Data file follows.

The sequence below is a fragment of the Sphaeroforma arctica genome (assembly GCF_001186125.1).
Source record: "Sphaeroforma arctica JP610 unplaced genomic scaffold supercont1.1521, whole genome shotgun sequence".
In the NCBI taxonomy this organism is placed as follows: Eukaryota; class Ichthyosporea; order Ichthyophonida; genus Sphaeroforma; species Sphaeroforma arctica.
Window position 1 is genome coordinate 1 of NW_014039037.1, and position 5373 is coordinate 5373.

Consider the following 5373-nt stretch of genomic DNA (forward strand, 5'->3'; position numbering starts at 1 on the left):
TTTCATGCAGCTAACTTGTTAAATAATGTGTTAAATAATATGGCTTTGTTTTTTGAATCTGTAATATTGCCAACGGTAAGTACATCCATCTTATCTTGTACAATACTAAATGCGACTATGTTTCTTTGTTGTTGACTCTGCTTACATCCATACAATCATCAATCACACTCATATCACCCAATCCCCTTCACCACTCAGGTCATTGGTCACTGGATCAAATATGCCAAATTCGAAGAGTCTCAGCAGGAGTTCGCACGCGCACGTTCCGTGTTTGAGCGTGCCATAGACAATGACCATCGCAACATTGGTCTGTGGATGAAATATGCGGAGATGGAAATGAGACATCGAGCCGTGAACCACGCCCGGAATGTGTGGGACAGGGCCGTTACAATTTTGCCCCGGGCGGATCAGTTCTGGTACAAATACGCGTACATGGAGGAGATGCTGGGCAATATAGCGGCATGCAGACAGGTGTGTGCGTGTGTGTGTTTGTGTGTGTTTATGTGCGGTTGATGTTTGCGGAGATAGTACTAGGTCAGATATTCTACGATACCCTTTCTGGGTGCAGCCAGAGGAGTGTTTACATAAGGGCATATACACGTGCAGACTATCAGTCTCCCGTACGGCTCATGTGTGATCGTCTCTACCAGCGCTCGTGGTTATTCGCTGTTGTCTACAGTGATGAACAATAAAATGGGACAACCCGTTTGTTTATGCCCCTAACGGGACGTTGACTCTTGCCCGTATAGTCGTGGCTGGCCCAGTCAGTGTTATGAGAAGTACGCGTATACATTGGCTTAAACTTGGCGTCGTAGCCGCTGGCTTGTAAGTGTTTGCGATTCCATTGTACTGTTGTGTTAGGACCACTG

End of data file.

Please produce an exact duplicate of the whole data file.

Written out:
The sequence below is a fragment of the Sphaeroforma arctica genome (assembly GCF_001186125.1).
Source record: "Sphaeroforma arctica JP610 unplaced genomic scaffold supercont1.1521, whole genome shotgun sequence".
In the NCBI taxonomy this organism is placed as follows: Eukaryota; class Ichthyosporea; order Ichthyophonida; genus Sphaeroforma; species Sphaeroforma arctica.
Window position 1 is genome coordinate 1 of NW_014039037.1, and position 5373 is coordinate 5373.

Consider the following 5373-nt stretch of genomic DNA (forward strand, 5'->3'; position numbering starts at 1 on the left):
TTTCATGCAGCTAACTTGTTAAATAATGTGTTAAATAATATGGCTTTGTTTTTTGAATCTGTAATATTGCCAACGGTAAGTACATCCATCTTATCTTGTACAATACTAAATGCGACTATGTTTCTTTGTTGTTGACTCTGCTTACATCCATACAATCATCAATCACACTCATATCACCCAATCCCCTTCACCACTCAGGTCATTGGTCACTGGATCAAATATGCCAAATTCGAAGAGTCTCAGCAGGAGTTCGCACGCGCACGTTCCGTGTTTGAGCGTGCCATAGACAATGACCATCGCAACATTGGTCTGTGGATGAAATATGCGGAGATGGAAATGAGACATCGAGCCGTGAACCACGCCCGGAATGTGTGGGACAGGGCCGTTACAATTTTGCCCCGGGCGGATCAGTTCTGGTACAAATACGCGTACATGGAGGAGATGCTGGGCAATATAGCGGCATGCAGACAGGTGTGTGCGTGTGTGTGTTTGTGTGTGTTTATGTGCGGTTGATGTTTGCGGAGATAGTACTAGGTCAGATATTCTACGATACCCTTTCTGGGTGCAGCCAGAGGAGTGTTTACATAAGGGCATATACACGTGCAGACTATCAGTCTCCCGTACGGCTCATGTGTGATCGTCTCTACCAGCGCTCGTGGTTATTCGCTGTTGTCTACAGTGATGAACAATAAAATGGGACAACCCGTTTGTTTATGCCCCTAACGGGACGTTGACTCTTGCCCGTATAGTCGTGGCTGGCCCAGTCAGTGTTATGAGAAGTACGCGTATACATTGGCTTAAACTTGGCGTCGTAGCCGCTGGCTTGTAAGTGTTTGCGATTCCATTGTACTGTTGTGTTAGGACCACTG